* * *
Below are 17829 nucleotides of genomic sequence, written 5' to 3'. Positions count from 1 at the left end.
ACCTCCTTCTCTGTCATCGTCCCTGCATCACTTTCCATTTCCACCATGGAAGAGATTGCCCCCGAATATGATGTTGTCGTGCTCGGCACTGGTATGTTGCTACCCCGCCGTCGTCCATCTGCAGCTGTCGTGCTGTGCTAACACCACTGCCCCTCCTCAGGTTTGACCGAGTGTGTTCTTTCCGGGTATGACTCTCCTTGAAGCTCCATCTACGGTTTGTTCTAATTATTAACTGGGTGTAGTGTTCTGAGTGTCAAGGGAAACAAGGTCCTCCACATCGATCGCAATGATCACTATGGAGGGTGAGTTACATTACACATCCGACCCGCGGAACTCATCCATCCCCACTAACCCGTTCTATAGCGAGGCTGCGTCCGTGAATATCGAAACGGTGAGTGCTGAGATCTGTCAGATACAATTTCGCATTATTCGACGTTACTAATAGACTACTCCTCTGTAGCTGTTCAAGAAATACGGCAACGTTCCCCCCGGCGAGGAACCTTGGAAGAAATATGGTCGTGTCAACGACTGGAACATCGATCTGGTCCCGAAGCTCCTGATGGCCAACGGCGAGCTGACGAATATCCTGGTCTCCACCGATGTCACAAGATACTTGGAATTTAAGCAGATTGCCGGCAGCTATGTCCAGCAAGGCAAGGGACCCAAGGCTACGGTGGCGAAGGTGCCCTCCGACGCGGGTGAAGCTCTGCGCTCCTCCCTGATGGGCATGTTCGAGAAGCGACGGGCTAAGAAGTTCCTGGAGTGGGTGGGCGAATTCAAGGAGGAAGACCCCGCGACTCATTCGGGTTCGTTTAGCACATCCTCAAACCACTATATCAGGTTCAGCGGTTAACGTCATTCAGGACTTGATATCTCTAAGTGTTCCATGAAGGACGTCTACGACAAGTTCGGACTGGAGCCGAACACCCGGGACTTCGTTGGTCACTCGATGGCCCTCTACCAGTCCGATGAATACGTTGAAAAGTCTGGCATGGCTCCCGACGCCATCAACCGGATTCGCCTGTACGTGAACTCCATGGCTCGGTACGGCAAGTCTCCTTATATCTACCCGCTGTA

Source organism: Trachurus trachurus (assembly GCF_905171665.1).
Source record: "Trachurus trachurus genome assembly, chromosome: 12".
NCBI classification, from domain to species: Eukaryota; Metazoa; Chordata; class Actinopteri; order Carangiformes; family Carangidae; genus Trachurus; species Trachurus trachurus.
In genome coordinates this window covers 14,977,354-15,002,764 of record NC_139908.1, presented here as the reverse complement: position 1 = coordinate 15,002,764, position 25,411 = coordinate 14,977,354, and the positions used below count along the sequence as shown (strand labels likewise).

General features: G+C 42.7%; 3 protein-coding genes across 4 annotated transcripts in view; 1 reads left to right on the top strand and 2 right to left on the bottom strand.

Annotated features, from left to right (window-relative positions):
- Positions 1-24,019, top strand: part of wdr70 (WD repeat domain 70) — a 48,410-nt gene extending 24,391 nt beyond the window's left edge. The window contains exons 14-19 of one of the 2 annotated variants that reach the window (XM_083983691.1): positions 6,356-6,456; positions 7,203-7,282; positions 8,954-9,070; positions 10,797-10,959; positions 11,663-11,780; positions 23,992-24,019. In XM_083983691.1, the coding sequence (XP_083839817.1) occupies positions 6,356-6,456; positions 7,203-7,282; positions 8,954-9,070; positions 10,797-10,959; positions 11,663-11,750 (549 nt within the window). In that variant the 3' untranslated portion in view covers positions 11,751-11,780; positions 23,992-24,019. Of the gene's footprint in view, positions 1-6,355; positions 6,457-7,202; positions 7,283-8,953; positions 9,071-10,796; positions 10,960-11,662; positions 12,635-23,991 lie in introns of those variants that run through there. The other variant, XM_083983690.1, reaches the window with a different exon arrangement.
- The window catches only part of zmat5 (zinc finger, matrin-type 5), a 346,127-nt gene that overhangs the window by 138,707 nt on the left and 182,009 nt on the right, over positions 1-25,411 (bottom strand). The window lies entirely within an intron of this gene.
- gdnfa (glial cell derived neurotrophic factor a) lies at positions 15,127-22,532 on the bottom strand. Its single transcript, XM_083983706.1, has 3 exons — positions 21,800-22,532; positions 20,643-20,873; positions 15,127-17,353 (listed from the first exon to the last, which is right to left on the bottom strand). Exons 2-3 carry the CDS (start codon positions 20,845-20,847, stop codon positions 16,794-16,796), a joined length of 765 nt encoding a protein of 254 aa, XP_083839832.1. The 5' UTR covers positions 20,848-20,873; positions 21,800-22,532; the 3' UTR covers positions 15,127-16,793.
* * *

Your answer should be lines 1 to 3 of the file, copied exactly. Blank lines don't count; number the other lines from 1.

Below are 17829 nucleotides of genomic sequence, written 5' to 3'. Positions count from 1 at the left end.
ACCTCCTTCTCTGTCATCGTCCCTGCATCACTTTCCATTTCCACCATGGAAGAGATTGCCCCCGAATATGATGTTGTCGTGCTCGGCACTGGTATGTTGCTACCCCGCCGTCGTCCATCTGCAGCTGTCGTGCTGTGCTAACACCACTGCCCCTCCTCAGGTTTGACCGAGTGTGTTCTTTCCGGGTATGACTCTCCTTGAAGCTCCATCTACGGTTTGTTCTAATTATTAACTGGGTGTAGTGTTCTGAGTGTCAAGGGAAACAAGGTCCTCCACATCGATCGCAATGATCACTATGGAGGGTGAGTTACATTACACATCCGACCCGCGGAACTCATCCATCCCCACTAACCCGTTCTATAGCGAGGCTGCGTCCGTGAATATCGAAACGGTGAGTGCTGAGATCTGTCAGATACAATTTCGCATTATTCGACGTTACTAATAGACTACTCCTCTGTAGCTGTTCAAGAAATACGGCAACGTTCCCCCCGGCGAGGAACCTTGGAAGAAATATGGTCGTGTCAACGACTGGAACATCGATCTGGTCCCGAAGCTCCTGATGGCCAACGGCGAGCTGACGAATATCCTGGTCTCCACCGATGTCACAAGATACTTGGAATTTAAGCAGATTGCCGGCAGCTATGTCCAGCAAGGCAAGGGACCCAAGGCTACGGTGGCGAAGGTGCCCTCCGACGCGGGTGAAGCTCTGCGCTCCTCCCTGATGGGCATGTTCGAGAAGCGACGGGCTAAGAAGTTCCTGGAGTGGGTGGGCGAATTCAAGGAGGAAGACCCCGCGACTCATTCGGGTTCGTTTAGCACATCCTCAAACCACTATATCAGGTTCAGCGGTTAACGTCATTCAGGACTTGATATCTCTAAGTGTTCCATGAAGGACGTCTACGACAAGTTCGGACTGGAGCCGAACACCCGGGACTTCGTTGGTCACTCGATGGCCCTCTACCAGTCCGATGAATACGTTGAAAAGTCTGGCATGGCTCCCGACGCCATCAACCGGATTCGCCTGTACGTGAACTCCATGGCTCGGTACGGCAAGTCTCCTTATATCTACCCGCTGTA

Source organism: Trachurus trachurus (assembly GCF_905171665.1).